The latest effort to halt Yemen’s civil war broke down within hours amid reports of attacks by Shiite rebels and airstrikes against them by the Saudi-led coalition that had declared a humanitarian cease-fire.
In the southern province of Taiz, Shiite Houthi rebels and their supporters shelled residential areas, Fekri Saeed, a local resident, said by phone. The rebels also bombed pro-government forces in the southern region of al-Dali, said Mohammed al-Shuaibi, a resident. There were also clashes in Lahj and the oil-rich province of Mahreb, al-Arabiya television reported.
Meanwhile, the Saudi coalition also resumed its bombardment, with airstrikes targeting the Houthi rebels and their allies in Aden, which the Saudi-backed forces say they have recaptured, and Taiz.
The Saudis have led a four-month bombing campaign aimed at rolling back Houthi gains and reinstating the government ousted by the rebels. The Houthis still control much of Yemen, a country that lies adjacent to key shipping routes, even after suffering some losses in Aden.
The coalition had said it would pause hostilities for five days starting late Sunday, to allow for the delivery of humanitarian assistance. Aid agencies say the country faces dire food, water and fuel shortages. Two previous cease-fire attempts also quickly collapsed as violence erupted, first in May and then in early July during the holy month of Ramadan.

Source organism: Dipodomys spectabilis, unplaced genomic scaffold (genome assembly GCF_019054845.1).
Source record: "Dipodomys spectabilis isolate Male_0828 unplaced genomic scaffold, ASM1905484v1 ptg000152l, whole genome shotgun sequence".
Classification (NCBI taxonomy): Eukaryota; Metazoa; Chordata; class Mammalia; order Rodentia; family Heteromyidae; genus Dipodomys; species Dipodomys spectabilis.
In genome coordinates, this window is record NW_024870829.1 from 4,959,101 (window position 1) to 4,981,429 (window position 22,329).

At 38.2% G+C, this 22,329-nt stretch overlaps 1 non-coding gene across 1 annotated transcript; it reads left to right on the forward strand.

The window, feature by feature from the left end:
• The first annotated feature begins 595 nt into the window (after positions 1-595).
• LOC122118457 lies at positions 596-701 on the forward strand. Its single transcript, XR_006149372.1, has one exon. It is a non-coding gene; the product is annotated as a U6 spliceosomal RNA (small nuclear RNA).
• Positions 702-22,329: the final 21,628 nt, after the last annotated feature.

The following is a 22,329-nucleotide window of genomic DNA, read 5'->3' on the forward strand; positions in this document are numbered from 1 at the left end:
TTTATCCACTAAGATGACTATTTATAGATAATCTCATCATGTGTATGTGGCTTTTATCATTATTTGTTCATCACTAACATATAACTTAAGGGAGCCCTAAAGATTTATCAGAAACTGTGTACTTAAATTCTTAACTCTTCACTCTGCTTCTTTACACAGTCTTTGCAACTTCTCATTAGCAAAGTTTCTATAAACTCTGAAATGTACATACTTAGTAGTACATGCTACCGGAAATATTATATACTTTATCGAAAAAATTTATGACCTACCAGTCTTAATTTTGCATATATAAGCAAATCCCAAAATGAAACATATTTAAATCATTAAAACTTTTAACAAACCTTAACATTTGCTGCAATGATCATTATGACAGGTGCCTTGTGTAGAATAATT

On Sunday, United Nations Secretary-General Ban Ki-moon called on all parties to observe the cease-fire, citing concern about the growing number of civilian casualties. The UN says at least 1,693 civilians have died, and another 3,829 injured since the coalition airstrikes began in March.
In the absence of a cease-fire and with a blockade halting aid deliveries, Yemen is heading towards a “humanitarian catastrophe,” said Bruce Riedel, a senior fellow at the Brookings Institution.
“The failure of another effort at a pause says to me we need something much more tangible than a brief interruption of the fighting, we need a permanent cease-fire,” Riedel said. “But we don’t see much sign that that’s on the horizon.”
The Shiite group seized control of Yemen’s capital Sana’a in September before forcing the internationally recognized government to flee the country this year. It sought refuge in Saudi Arabia. The Saudis say the rebel group is backed by Iran, which the Houthis deny.
Earlier, Mohammed Ali al-Houthi, one of the rebel leaders, said that the Houthis hadn’t been officially informed of the cease-fire by the UN secretary-general, and wouldn’t take a position on it until they were, according to Yemen’s Saba news agency, which is under Houthi control.